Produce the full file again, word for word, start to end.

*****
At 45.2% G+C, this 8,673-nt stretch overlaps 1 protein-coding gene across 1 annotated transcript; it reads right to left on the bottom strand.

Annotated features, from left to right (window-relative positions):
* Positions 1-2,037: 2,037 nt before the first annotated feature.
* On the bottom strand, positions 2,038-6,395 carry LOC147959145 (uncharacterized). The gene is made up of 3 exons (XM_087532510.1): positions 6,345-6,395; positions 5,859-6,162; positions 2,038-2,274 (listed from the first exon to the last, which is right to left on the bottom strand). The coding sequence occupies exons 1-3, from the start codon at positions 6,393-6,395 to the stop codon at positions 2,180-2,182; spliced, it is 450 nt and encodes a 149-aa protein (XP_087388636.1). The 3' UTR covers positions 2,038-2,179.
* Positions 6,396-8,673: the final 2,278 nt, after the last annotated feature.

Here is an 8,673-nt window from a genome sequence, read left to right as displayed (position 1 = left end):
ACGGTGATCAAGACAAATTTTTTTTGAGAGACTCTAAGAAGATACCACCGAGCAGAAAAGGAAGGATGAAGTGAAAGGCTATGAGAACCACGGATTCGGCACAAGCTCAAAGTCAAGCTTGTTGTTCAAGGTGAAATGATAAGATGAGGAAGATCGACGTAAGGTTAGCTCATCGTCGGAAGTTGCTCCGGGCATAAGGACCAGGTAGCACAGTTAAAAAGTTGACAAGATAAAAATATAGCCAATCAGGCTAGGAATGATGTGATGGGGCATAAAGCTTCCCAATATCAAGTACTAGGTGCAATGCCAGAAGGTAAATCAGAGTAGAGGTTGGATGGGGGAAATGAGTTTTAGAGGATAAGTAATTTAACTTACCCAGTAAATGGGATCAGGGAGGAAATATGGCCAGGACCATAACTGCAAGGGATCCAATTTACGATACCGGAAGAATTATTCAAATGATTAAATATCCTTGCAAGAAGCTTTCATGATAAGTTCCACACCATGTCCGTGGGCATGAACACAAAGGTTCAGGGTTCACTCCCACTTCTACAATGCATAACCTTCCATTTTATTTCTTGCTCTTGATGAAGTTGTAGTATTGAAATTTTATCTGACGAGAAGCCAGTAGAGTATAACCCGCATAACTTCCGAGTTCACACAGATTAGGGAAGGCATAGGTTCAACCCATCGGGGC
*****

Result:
At 45.2% G+C, this 8,673-nt stretch overlaps 1 protein-coding gene across 1 annotated transcript; it reads right to left on the bottom strand.

Annotated features, from left to right (window-relative positions):
* Positions 1-2,037: 2,037 nt before the first annotated feature.
* On the bottom strand, positions 2,038-6,395 carry LOC147959145 (uncharacterized). The gene is made up of 3 exons (XM_087532510.1): positions 6,345-6,395; positions 5,859-6,162; positions 2,038-2,274 (listed from the first exon to the last, which is right to left on the bottom strand). The coding sequence occupies exons 1-3, from the start codon at positions 6,393-6,395 to the stop codon at positions 2,180-2,182; spliced, it is 450 nt and encodes a 149-aa protein (XP_087388636.1). The 3' UTR covers positions 2,038-2,179.
* Positions 6,396-8,673: the final 2,278 nt, after the last annotated feature.

Here is an 8,673-nt window from a genome sequence, read left to right as displayed (position 1 = left end):
ACGGTGATCAAGACAAATTTTTTTTGAGAGACTCTAAGAAGATACCACCGAGCAGAAAAGGAAGGATGAAGTGAAAGGCTATGAGAACCACGGATTCGGCACAAGCTCAAAGTCAAGCTTGTTGTTCAAGGTGAAATGATAAGATGAGGAAGATCGACGTAAGGTTAGCTCATCGTCGGAAGTTGCTCCGGGCATAAGGACCAGGTAGCACAGTTAAAAAGTTGACAAGATAAAAATATAGCCAATCAGGCTAGGAATGATGTGATGGGGCATAAAGCTTCCCAATATCAAGTACTAGGTGCAATGCCAGAAGGTAAATCAGAGTAGAGGTTGGATGGGGGAAATGAGTTTTAGAGGATAAGTAATTTAACTTACCCAGTAAATGGGATCAGGGAGGAAATATGGCCAGGACCATAACTGCAAGGGATCCAATTTACGATACCGGAAGAATTATTCAAATGATTAAATATCCTTGCAAGAAGCTTTCATGATAAGTTCCACACCATGTCCGTGGGCATGAACACAAAGGTTCAGGGTTCACTCCCACTTCTACAATGCATAACCTTCCATTTTATTTCTTGCTCTTGATGAAGTTGTAGTATTGAAATTTTATCTGACGAGAAGCCAGTAGAGTATAACCCGCATAACTTCCGAGTTCACACAGATTAGGGAAGGCATAGGTTCAACCCATCGGGGC